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The historical development of the consumption of sweeteners - a learning approach

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  • Wilhelm Ruprecht

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Abstract

From a theoretical point of view, addressing the adoption of novelty and change in consumption is a topic of major interest since it challenges the axiomatic foundations of modern microeconomics. Starting from the “continuity hypothesis” which considers the evolution of culture to be based on biological evolution, an evolutionary approach is presented which highlights the role of consumer learning. By means of a case study on the complex consumption history of sweeteners, it is shown that this approach complements the Lancasterian characteristics approach to the adoption of novelty in consumption in a fruitful way. Copyright Springer-Verlag Berlin/Heidelberg 2005

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File URL: http://hdl.handle.net/10.1007/s00191-005-0253-0
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Bibliographic Info

Article provided by Springer in its journal Journal of Evolutionary Economics.

Volume (Year): 15 (2005)
Issue (Month): 3 (08)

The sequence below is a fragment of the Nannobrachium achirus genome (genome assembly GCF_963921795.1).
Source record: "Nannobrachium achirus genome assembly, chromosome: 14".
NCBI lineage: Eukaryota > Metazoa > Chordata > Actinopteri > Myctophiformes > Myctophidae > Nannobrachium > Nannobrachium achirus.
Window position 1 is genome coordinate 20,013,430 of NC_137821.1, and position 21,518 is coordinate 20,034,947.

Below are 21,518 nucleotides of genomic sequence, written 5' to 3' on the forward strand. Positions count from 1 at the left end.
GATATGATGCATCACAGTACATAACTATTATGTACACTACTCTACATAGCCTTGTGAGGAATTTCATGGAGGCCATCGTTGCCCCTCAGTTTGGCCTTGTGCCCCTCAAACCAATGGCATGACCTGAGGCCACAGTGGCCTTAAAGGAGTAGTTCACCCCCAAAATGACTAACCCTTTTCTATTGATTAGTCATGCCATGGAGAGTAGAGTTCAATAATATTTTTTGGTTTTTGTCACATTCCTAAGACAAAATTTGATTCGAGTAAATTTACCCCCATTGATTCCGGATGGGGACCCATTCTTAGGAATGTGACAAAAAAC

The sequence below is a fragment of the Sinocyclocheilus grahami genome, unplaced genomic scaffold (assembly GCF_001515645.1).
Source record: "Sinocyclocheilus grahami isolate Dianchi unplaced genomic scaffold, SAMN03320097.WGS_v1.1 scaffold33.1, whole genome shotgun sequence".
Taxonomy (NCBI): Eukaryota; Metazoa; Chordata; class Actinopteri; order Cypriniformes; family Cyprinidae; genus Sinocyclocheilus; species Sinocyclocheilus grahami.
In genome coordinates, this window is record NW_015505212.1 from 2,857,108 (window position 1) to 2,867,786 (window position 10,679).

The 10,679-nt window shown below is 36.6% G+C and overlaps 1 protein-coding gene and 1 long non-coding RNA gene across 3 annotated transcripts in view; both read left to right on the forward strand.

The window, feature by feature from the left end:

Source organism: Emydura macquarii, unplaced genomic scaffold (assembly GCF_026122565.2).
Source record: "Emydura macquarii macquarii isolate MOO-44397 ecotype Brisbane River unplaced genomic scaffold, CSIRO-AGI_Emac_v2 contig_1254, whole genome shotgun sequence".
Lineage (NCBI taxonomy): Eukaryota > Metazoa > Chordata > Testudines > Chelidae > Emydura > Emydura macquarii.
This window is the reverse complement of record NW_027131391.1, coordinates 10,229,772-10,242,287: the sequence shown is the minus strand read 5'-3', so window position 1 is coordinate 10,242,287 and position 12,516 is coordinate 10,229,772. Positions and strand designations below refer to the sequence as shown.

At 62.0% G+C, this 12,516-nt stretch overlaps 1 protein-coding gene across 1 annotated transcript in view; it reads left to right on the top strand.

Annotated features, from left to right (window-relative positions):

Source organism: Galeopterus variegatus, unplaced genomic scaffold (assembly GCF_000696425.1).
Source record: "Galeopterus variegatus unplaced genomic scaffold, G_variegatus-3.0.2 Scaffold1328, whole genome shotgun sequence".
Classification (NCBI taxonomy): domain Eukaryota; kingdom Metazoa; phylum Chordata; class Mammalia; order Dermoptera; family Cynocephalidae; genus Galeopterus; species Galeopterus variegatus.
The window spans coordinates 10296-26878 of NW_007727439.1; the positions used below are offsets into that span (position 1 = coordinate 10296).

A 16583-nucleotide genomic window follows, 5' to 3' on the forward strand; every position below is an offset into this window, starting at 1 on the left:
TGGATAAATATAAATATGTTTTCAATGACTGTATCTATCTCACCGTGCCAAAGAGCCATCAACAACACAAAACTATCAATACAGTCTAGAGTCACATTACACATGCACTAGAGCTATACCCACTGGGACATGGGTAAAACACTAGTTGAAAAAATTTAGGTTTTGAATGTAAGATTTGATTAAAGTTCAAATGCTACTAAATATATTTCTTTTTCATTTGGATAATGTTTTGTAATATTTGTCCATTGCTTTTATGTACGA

Pages: 247-272

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Handle: RePEc:spr:joevec:v:15:y:2005:i:3:p:247-272

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Related research

Keywords: Consumer theory; Evolution of preferences; Sweeteners; Satiation;

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Cited by:
  1. Ulrich Witt, 2006. "Evolutionary Economics and Psychology," Papers on Economics and Evolution 2006-13, Philipps University Marburg, Department of Geography.
  2. Andreas Chai & Alessio Moneta, 2011. "Back to Engel? Some evidence for the hierarchy of needs," Papers on Economics and Evolution 2011-13, Philipps University Marburg, Department of Geography.
  3. Witt, Ulrich, 2002. "Wirtschaftswachstum - was geschieht auf der Nachfrageseite?," Walter Adolf Jöhr Lecture 2002, University of St. Gallen, School of Economics and Political Science, Institute of Economics (FGN-HSG).
  4. Guido Buenstorf & Christian Cordes, 2007. "Can Sustainable Consumption Be Learned?," Papers on Economics and Evolution 2007-06, Philipps University Marburg, Department of Geography.
  5. Andreas Chai & Alessio Moneta, 2014. "Escaping Satiation Dynamics: Some Evidence from British Household Data," Journal of Economics and Statistics (Jahrbuecher fuer Nationaloekonomie und Statistik), Justus-Liebig University Giessen, Department of Statistics and Economics, vol. 234(2-3), pages 299-327, April.
  6. Benjamin Volland, 2013. "The History of an Inferior Good: Beer Consumption in Germany," Papers on Economics and Evolution 2012-19, Philipps University Marburg, Department of Geography.
  7. Wilhelm Ruprecht, 2005. "From Carl Menger's Theory of Goods to an Evolutionary Approach to Consumer Behaviour," Papers on Economics and Evolution 2005-11, Philipps University Marburg, Department of Geography.
  8. Buenstorf, Guido & Cordes, Christian, 2008. "Can sustainable consumption be learned? A model of cultural evolution," Ecological Economics, Elsevier, vol. 67(4), pages 646-657, November.
  9. Vanessa OLTRA & Maïder SAINT JEAN, 2009. "Environmental Innovations and Industrial Dynamics (In French)," Cahiers du GREThA 2009-22, Groupe de Recherche en Economie Théorique et Appliquée.

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